On a warm July morning, twenty one musicians descended on Harlaxton manor for five days of flute playing and composing at the annual rarescale summer school. An eclectic bunch, the flautists ranged from talented amateurs to music college graduates embarking on performing careers, and the composition group consisted of undergraduate music students and early career composers. As the only Level 1 composition student I was more than a little intimidated, but I had nothing to fear – everyone was there to learn, make new friends and connections, and above all simply enjoy making music together.
After the introductions were made and the initial excitement of discovering the beautiful nineteenth century mansion that was to be our home for the next few days settled down, the flautists separated off for ensemble work under the wing of OCA tutor and rarescale artistic director Carla Rees. The composition group, led by composer and Royal College of Music professor Michael Oliva, began with a round-the-table discussion on our experience in electroacoustic composition which was to be the focus of the taught classes. Then the bombshell was dropped – we were tasked with writing a short piece of music for flutes and/or electronics to be performed at the end of the week! Panic set in – how on earth was I going to write something good enough in just four days? Thankfully a pleasant evening spent with new friends at the village pub was a welcome distraction.
On the second day we continued classes on electroacoustic music, including theoretical foundations on oscillators, filters and sonic transformations. This was followed by some practical sessions using the Logic Pro software, as well as fascinating discussions about the history of electroacoustic music and the possibilities that can be created from incorporating live electronics into a performance. After dinner the flautists and composers reconvened for some demonstrations of the different types of flutes; we heard the full range from piccolo right through to the rare contrabass. This included a valuable discussion about the unique qualities and challenges of playing each one, and demonstrations of various extended techniques.
As Wednesday morning broke, I realised that to avoid the flautists having to sight-read my composition at the end of week concert (not my ideal scenario!), I had better get moving. I found a quiet corner in the idyllic conservatory and set to work in earnest on a quartet for alto flutes. As I had been recently learning about medieval modes, I decided to explore this in my piece and settled on the Phrygian mode – this has a mysterious quality to it which I thought would work well with the mellow tone of the alto instrument. I incorporated percussive tongue rams, pitch bend and flutter tonguing to create the feel of a hypnotic trance, and made good use of the flautists to try out my ideas. In the evening it was our turn to relax and we were treated to a fabulous concert of Baroque and contemporary music by rarescale in the Great Hall.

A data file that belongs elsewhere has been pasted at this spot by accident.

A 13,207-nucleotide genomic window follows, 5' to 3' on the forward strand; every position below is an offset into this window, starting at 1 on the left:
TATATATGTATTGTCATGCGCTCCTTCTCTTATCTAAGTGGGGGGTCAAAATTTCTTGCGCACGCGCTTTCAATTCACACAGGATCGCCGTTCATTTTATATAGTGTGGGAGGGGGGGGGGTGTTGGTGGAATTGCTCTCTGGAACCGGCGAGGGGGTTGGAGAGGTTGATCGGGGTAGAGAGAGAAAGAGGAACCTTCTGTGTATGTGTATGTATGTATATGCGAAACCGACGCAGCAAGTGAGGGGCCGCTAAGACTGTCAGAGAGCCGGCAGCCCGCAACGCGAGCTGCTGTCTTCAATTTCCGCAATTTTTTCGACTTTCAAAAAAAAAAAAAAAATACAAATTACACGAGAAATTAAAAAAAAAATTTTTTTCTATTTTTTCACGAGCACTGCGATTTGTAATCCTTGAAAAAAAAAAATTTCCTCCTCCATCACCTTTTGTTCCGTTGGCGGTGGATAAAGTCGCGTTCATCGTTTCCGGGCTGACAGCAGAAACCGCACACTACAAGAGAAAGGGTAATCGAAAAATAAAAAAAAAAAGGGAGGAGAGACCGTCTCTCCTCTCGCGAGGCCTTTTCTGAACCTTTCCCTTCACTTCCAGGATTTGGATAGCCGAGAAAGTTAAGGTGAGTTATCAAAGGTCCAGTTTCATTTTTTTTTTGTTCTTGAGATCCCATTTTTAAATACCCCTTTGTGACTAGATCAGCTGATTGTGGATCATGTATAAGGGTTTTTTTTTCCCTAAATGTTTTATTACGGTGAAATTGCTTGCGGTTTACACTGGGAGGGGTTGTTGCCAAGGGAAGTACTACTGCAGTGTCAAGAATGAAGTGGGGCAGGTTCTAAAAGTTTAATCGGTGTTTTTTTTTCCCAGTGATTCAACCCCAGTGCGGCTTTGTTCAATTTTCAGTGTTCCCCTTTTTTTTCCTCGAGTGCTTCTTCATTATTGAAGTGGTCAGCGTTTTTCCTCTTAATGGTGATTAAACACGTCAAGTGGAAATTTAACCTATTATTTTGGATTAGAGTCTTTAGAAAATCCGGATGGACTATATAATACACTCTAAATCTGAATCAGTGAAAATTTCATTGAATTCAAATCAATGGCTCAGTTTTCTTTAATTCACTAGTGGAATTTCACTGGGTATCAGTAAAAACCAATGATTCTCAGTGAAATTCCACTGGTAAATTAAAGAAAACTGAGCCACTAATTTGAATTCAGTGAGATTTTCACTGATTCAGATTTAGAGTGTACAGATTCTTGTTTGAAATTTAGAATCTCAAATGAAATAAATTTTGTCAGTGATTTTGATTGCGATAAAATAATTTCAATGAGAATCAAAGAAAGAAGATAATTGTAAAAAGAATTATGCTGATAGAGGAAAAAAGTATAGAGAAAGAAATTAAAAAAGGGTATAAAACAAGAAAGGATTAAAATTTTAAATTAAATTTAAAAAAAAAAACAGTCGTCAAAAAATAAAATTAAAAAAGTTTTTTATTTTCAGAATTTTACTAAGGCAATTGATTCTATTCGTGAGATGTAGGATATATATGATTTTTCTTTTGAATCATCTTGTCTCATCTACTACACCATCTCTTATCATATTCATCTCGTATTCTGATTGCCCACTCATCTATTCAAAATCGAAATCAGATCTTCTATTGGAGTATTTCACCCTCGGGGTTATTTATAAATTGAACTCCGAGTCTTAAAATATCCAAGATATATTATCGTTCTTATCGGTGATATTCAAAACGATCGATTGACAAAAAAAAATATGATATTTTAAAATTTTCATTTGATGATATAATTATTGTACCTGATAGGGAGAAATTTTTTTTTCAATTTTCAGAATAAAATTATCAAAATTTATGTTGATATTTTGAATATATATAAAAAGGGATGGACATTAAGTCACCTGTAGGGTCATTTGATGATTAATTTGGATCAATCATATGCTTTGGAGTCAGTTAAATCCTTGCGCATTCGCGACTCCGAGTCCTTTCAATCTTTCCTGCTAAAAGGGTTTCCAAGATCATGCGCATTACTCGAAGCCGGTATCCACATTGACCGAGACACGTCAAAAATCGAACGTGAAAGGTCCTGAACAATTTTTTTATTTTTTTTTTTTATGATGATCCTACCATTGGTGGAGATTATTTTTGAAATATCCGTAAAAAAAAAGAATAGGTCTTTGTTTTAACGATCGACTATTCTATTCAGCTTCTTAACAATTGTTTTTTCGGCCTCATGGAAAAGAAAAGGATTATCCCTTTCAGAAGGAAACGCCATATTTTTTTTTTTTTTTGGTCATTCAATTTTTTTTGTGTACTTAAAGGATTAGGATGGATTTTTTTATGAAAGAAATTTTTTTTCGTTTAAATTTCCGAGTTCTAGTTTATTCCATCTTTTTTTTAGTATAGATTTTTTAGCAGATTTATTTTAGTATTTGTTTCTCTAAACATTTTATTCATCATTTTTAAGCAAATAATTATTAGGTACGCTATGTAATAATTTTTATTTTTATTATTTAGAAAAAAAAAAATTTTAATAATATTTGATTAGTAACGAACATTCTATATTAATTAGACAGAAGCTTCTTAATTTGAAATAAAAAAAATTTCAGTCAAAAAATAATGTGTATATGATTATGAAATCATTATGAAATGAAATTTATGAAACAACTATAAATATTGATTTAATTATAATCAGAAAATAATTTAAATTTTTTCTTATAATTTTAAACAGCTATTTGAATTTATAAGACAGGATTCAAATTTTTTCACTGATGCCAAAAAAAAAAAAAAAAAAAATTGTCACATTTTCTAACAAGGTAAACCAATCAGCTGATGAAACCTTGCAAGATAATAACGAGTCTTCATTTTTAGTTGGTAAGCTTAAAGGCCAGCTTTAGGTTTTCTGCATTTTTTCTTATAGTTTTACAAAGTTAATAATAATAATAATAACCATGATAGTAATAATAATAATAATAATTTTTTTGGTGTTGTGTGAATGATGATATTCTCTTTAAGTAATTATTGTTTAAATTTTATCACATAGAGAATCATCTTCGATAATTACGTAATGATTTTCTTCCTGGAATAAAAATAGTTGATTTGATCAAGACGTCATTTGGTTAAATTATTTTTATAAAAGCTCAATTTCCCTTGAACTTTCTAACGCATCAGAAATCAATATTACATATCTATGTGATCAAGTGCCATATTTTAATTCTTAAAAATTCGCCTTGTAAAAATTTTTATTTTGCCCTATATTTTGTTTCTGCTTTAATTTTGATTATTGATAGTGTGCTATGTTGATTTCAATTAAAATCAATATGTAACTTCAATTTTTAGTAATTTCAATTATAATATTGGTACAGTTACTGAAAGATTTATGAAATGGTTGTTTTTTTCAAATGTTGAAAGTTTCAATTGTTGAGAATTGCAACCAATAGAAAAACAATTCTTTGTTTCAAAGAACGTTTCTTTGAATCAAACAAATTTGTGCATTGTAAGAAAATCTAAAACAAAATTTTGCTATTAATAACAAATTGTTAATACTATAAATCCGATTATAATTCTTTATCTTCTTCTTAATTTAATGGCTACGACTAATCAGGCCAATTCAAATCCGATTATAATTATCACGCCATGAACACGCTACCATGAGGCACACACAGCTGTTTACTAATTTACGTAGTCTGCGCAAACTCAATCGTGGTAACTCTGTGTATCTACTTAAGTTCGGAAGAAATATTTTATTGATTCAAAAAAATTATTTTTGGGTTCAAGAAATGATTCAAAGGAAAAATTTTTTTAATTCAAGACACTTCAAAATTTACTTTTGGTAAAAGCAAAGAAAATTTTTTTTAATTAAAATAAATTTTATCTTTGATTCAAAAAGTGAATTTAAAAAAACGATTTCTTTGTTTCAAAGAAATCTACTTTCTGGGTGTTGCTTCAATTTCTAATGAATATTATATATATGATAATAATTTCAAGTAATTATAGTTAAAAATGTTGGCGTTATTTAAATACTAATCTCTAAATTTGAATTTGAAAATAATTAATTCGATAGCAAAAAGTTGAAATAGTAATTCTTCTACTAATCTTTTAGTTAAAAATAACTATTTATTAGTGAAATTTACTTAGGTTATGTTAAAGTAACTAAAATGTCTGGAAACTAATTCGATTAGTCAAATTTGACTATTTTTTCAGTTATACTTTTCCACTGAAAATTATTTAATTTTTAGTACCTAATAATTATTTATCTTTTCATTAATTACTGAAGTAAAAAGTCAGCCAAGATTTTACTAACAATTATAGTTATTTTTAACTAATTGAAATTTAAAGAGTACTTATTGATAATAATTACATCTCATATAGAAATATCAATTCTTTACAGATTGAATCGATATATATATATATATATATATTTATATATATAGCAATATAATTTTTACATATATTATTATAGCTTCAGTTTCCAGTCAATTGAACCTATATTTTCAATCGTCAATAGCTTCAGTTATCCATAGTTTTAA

Thursday passed in somewhat of a blur – more electroacoustic music classes, composition time and a one-to-one session with Michael on my piece, which I titled ‘Charm’. On Friday morning I completed the finishing touches and printed out the parts ready for the pre-concert rehearsal – there was no going back now! It was fascinating to see what different directions we had all gone in; the other composers had incorporated many different styles and techniques into their pieces including a folk melody flute duet, multiphonics on prepared recorder, live electronics based on sampled sounds from around the house, and a recording of the Harlaxton bell. The informal concert was the perfect way to end a fantastic week – we were all amazed by how much everyone had managed to achieve in such a short space of time.
Images: Derek Rees
Also published on Medium.